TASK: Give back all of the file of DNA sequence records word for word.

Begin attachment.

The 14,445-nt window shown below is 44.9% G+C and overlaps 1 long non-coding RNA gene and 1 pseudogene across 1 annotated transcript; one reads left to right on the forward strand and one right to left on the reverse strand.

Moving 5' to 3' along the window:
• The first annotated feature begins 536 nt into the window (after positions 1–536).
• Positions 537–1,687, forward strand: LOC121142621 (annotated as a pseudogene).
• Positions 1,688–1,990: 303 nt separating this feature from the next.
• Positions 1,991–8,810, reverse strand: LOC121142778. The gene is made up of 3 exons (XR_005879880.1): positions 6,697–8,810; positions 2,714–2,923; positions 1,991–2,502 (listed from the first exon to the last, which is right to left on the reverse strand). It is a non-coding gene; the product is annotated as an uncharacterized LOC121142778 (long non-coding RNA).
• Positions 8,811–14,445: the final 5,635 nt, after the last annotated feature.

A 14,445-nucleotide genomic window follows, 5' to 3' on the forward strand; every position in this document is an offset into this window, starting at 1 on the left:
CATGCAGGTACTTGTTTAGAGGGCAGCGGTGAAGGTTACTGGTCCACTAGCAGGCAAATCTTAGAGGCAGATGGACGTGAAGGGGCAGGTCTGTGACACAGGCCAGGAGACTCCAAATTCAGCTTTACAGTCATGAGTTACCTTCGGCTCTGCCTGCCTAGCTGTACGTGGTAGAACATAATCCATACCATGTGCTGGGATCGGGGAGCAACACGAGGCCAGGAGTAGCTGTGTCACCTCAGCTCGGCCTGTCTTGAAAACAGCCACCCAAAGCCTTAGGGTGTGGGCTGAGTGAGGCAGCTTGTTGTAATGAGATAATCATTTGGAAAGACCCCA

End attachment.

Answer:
The 14,445-nt window shown below is 44.9% G+C and overlaps 1 long non-coding RNA gene and 1 pseudogene across 1 annotated transcript; one reads left to right on the forward strand and one right to left on the reverse strand.

Moving 5' to 3' along the window:
• The first annotated feature begins 536 nt into the window (after positions 1–536).
• Positions 537–1,687, forward strand: LOC121142621 (annotated as a pseudogene).
• Positions 1,688–1,990: 303 nt separating this feature from the next.
• Positions 1,991–8,810, reverse strand: LOC121142778. The gene is made up of 3 exons (XR_005879880.1): positions 6,697–8,810; positions 2,714–2,923; positions 1,991–2,502 (listed from the first exon to the last, which is right to left on the reverse strand). It is a non-coding gene; the product is annotated as an uncharacterized LOC121142778 (long non-coding RNA).
• Positions 8,811–14,445: the final 5,635 nt, after the last annotated feature.

A 14,445-nucleotide genomic window follows, 5' to 3' on the forward strand; every position in this document is an offset into this window, starting at 1 on the left:
CATGCAGGTACTTGTTTAGAGGGCAGCGGTGAAGGTTACTGGTCCACTAGCAGGCAAATCTTAGAGGCAGATGGACGTGAAGGGGCAGGTCTGTGACACAGGCCAGGAGACTCCAAATTCAGCTTTACAGTCATGAGTTACCTTCGGCTCTGCCTGCCTAGCTGTACGTGGTAGAACATAATCCATACCATGTGCTGGGATCGGGGAGCAACACGAGGCCAGGAGTAGCTGTGTCACCTCAGCTCGGCCTGTCTTGAAAACAGCCACCCAAAGCCTTAGGGTGTGGGCTGAGTGAGGCAGCTTGTTGTAATGAGATAATCATTTGGAAAGACCCCA